But it's not just unions. More and more, CEQA has also become a tool that business groups use to try to quash regulation they don't like.
Take the recent city-by-city battle in California over banning single-use plastic bags. Whatever you think of this type of regulatory approach, it's hard to argue that banning plastic bags is bad for the environment. Indeed, when I was working in San Diego, our back-of-the-envelope estimate was that the ban would eliminate the use of 500 million plastic bags per year in the city. My view – highly personal but strongly held – is that a plastic-bag ban is a slam-dunk exemption under Class 7 and 8.
Still, every time cities or counties proposed such a ban, they had to look over their shoulders for the plastics industry, which was sure to file a lawsuit unless the locality undertook an environmental impact report that used the industry's own studies about the lifecycle cost of plastic versus paper bags. The plastics industry was singularly unsuccessful in this litigation, losing a Supreme Court case from Manhattan Beach and appellate cases from Marin County and San Francisco (which the Supreme Court declined to take – see http://www.cp-dr.com/articles/node-3426.) Even after that, cities and counties still had to watch out for the plastics industry, because the Supreme Court had not laid down a conclusive, all-encompassing ruling. (The recent passage of the state's plastic-bag ban, SB 270, which Governor Jerry Brown has now signed, put this question to rest.)
Developers, who often complain the most about CEQA, frequently invoke the law to sue each other in order to stop development projects and gain a competitive advantage. They also sometimes use CEQA to challenge government policies they don't like – as when the California Building Industry Association tried to claim that the creation of significance thresholds under CEQA creates a significant impact that must be analyzed under CEQA. (The appellate court didn't buy the argument – see http://www.cp-dr.com/articles/node-3395.) Obviously, if the building industry had won that case, the consequences on all future CEQA analysis would have been profound – and the building industry wouldn't have been happy.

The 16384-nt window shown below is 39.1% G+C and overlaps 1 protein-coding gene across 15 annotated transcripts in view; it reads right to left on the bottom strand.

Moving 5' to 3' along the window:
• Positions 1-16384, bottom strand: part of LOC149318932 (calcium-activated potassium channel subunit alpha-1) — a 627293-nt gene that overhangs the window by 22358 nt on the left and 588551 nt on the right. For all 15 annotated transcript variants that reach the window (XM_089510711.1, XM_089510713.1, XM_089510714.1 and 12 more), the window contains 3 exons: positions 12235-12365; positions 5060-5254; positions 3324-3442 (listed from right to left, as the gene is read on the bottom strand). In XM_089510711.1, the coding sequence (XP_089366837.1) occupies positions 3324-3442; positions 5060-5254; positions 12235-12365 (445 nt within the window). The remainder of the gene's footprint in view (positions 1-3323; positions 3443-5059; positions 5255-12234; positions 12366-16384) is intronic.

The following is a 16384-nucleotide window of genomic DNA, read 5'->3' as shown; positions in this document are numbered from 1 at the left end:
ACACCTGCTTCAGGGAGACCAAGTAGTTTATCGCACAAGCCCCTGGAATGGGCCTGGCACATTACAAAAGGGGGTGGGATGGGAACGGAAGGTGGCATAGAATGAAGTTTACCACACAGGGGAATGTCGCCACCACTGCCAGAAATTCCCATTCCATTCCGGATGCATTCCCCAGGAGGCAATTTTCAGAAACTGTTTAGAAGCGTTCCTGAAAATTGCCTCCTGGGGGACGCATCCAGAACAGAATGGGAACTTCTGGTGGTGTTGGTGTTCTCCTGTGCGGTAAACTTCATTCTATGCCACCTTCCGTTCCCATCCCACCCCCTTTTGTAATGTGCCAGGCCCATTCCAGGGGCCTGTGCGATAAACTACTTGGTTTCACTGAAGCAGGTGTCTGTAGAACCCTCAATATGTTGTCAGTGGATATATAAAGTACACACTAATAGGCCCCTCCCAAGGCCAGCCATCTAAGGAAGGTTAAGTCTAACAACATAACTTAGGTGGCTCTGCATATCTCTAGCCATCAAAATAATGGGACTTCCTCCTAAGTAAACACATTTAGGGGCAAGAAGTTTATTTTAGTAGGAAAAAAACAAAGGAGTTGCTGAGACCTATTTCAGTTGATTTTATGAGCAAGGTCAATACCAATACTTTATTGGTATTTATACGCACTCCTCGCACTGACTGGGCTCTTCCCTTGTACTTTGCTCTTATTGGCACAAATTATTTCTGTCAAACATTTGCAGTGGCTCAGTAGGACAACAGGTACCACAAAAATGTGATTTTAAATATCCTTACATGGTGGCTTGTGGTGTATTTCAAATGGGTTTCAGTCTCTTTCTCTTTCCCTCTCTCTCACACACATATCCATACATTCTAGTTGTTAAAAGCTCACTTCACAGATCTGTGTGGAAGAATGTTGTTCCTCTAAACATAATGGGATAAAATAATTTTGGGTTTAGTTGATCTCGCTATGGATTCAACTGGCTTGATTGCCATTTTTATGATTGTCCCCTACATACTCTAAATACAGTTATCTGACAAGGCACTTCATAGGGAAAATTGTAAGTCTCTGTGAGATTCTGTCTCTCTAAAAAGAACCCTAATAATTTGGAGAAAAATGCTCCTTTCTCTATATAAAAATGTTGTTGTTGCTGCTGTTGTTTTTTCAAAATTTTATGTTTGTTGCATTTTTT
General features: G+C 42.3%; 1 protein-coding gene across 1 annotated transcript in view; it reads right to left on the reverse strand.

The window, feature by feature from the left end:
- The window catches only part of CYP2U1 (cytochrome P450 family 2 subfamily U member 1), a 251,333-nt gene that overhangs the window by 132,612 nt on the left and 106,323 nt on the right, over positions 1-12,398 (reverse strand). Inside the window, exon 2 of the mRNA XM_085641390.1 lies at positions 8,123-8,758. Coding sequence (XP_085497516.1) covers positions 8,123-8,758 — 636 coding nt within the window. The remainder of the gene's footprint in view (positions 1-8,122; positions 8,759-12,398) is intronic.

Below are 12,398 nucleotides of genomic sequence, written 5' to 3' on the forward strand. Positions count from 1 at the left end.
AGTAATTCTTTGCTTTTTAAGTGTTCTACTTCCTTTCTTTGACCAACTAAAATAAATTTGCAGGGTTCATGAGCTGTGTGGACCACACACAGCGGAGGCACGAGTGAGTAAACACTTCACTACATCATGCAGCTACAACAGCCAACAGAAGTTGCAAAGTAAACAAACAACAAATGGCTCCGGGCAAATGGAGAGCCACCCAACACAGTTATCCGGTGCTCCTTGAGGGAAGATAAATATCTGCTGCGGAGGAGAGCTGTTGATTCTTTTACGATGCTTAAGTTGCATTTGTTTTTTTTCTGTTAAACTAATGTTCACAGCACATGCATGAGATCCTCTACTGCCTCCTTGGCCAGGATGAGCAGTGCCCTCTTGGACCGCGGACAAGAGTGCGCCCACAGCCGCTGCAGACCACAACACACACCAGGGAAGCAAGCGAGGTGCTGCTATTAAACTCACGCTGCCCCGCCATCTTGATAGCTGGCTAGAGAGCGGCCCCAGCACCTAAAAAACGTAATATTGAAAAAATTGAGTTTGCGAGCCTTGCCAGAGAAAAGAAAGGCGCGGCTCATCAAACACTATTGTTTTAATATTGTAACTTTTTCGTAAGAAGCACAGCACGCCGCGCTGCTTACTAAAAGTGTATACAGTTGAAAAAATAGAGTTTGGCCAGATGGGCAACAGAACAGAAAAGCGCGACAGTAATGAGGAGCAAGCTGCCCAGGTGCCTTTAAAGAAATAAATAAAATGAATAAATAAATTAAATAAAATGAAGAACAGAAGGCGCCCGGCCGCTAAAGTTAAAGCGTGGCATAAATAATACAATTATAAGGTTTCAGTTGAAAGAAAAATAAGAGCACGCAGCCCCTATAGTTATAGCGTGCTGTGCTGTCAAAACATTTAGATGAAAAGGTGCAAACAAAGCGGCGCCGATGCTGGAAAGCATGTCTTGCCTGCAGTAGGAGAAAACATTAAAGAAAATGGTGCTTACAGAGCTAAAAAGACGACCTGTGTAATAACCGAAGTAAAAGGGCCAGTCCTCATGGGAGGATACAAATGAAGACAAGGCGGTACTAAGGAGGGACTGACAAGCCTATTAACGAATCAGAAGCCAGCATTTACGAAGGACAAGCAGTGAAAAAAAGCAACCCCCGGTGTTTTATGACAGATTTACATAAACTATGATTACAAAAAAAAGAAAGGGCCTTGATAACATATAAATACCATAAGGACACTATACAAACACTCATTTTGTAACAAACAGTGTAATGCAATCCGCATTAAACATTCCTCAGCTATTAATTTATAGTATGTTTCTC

(Although that case, CBIA v. BAAQMD, is now before the state Supreme Court – see http://bit.ly/1wOXR9o – the high court granted review only on the separate issue of when if ever CEQA may "require an analysis of how existing environmental conditions will impact future residents or users (receptors) of a proposed project".)
Even cities and counties, which also often complain about being hamstrung by CEQA, are skeptical of any change that suggests the possibility of surrendering leverage. The best current example is the local government hand-wringing over taking traffic congestion level of service standards out of CEQA as a result of SB 743. (See http://www.cp-dr.com/articles/node-3571.) It's been so long since traffic engineers used anything other than CEQA to extract traffic improvements from developers that they can't figure out how it can be done without CEQA.
So that's the crux of the problem: CEQA provides a way for anybody who wants anything out of a public agency to get some leverage over the situation – whether that's unions, environmentalists, businesses, developers, and even local governments themselves. And no matter how much all these folks say they want CEQA streamlined, they don't want anything to change that will cut into their leverage. Until that equation changes, you won't see much in the way of meaningful CEQA reform.